• The Einsatzgruppen. The Einsatzgruppen were mobile killing groups whose task was to kill Jews in the territory captured in Russia. The site contains a “collection of documents, testimonies, trial transcripts and photographs documenting the brutal history of the Einsatzgruppen mobile killing units.” Access: http://www.einsatzgruppenarchives.com.
  • Literature of the Holocaust. This site is maintained by Al Filreis, Kelly Professor of English at the University of Pennsylvania. It provides nine pages of alphabetically-arranged links to sites on Holocaust literature. One can also search the entire site by keyword. Access: http://www.writing.upenn.edu/~afilreis/Holocaust/holhome.html.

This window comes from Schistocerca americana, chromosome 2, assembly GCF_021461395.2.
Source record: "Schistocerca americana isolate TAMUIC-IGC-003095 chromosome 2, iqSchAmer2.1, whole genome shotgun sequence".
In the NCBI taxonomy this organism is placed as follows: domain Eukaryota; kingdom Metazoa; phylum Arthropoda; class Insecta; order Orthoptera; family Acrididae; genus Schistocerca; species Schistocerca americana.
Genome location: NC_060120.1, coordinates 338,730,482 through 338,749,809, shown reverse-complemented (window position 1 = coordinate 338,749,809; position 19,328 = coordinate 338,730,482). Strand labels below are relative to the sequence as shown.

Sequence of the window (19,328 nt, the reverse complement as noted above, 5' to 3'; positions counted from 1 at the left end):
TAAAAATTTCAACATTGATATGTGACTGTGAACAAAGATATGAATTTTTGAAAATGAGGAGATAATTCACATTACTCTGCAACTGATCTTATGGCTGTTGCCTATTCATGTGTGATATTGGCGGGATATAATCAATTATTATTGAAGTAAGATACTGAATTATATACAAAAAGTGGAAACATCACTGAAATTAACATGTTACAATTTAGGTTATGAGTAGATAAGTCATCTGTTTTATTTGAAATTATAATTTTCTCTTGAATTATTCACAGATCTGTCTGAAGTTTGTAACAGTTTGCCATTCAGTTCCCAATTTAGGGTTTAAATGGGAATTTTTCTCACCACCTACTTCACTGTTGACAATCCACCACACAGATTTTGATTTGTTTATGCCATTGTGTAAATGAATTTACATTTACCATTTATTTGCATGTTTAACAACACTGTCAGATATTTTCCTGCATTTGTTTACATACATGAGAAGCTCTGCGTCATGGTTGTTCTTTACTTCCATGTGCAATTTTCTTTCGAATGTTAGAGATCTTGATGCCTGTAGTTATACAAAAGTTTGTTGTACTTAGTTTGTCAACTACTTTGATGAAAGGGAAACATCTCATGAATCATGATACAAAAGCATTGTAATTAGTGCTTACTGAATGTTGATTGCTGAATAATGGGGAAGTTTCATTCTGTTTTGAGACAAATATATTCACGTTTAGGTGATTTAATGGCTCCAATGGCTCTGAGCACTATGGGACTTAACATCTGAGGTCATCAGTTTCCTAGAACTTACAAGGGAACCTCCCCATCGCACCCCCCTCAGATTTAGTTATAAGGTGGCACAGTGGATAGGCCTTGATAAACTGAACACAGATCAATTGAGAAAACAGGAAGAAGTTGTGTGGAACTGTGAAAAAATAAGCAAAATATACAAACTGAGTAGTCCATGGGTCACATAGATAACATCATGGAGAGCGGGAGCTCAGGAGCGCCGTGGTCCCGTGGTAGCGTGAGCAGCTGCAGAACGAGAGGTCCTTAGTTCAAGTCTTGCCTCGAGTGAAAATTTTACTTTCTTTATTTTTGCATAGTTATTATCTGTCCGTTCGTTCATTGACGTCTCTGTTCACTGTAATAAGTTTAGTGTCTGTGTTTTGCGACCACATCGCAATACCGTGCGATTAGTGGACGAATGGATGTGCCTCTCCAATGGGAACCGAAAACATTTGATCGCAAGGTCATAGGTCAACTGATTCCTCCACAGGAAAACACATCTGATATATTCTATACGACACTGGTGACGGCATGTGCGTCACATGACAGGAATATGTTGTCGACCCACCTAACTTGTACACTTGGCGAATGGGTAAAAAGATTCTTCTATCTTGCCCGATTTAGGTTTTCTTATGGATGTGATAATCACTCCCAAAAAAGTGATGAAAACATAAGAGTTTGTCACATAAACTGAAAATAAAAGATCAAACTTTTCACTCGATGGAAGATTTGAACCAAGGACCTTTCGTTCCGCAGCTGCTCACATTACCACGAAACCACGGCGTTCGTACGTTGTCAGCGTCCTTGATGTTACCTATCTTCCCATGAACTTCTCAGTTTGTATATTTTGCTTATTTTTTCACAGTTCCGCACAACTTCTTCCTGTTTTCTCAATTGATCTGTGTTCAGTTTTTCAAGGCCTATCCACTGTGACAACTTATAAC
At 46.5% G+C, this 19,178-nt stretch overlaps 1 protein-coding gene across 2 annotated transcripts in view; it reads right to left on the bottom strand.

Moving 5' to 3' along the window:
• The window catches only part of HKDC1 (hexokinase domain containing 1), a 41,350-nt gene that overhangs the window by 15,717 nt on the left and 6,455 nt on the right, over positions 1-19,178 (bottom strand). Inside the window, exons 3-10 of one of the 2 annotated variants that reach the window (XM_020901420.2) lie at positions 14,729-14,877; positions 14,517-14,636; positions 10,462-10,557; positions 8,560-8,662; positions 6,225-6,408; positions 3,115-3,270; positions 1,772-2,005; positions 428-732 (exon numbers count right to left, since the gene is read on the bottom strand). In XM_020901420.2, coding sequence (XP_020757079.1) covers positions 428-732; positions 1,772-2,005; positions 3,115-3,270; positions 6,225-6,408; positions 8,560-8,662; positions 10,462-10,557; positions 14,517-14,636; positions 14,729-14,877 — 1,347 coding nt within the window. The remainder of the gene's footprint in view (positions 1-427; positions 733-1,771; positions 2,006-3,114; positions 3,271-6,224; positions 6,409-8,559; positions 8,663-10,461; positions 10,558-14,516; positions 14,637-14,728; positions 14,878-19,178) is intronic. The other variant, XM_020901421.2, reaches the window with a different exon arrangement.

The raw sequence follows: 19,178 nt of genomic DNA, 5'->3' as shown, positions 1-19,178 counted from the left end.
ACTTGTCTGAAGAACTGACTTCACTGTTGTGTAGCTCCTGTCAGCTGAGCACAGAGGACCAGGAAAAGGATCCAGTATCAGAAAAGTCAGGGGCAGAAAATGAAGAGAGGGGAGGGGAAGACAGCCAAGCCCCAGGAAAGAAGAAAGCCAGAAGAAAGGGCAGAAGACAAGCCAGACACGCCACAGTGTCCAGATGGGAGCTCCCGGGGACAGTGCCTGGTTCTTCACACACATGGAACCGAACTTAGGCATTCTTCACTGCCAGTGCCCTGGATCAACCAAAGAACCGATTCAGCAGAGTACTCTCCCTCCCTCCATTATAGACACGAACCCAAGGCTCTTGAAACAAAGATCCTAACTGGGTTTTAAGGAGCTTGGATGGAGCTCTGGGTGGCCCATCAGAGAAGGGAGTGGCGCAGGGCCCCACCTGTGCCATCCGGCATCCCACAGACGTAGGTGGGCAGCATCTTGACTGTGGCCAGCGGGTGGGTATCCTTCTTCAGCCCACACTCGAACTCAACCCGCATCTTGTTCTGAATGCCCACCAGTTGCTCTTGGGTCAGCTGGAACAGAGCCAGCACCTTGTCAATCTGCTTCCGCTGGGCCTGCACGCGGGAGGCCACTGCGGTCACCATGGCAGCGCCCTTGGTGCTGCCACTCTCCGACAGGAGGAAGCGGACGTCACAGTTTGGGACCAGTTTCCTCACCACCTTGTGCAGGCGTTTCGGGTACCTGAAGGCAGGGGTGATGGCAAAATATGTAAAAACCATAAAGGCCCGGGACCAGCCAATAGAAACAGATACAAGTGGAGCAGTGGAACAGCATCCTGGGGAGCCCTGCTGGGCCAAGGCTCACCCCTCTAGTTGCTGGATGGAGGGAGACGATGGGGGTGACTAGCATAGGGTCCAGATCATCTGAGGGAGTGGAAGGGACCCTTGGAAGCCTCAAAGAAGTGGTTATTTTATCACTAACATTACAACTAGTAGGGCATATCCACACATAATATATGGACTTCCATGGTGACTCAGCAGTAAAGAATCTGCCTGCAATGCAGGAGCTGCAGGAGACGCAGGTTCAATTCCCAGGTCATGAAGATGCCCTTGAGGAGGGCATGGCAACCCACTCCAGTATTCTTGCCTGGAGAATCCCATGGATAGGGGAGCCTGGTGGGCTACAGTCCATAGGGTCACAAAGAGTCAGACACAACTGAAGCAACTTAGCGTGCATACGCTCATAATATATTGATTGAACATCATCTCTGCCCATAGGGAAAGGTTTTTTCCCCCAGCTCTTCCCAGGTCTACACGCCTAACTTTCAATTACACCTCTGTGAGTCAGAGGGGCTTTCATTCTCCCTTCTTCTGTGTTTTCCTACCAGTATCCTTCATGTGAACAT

• A Teacher’s Guide to the Holocaust. The site describes itself as “an overview of the people and events of the Holocaust through photographs, documents, art, music, movies, and literature.” The resources are geared particularly for the teacher, and it includes activities that can be used. Access: http://fcit.usf.edu/Holocaust.

Discussion lists

  • Center for Advanced Holocaust Studies. This moderated discussion list has more than 3,000 subscribers and focuses on academic research related to the Holocaust. Subscribe: E-mail: .
  • H-Genocide. This is “a discussion network for professional scholars, survivors of genocide, authors, historians and other interested people working in genocide studies and related fields.” There are more than 600 subscribers to this list. Subscribe: E-mail: .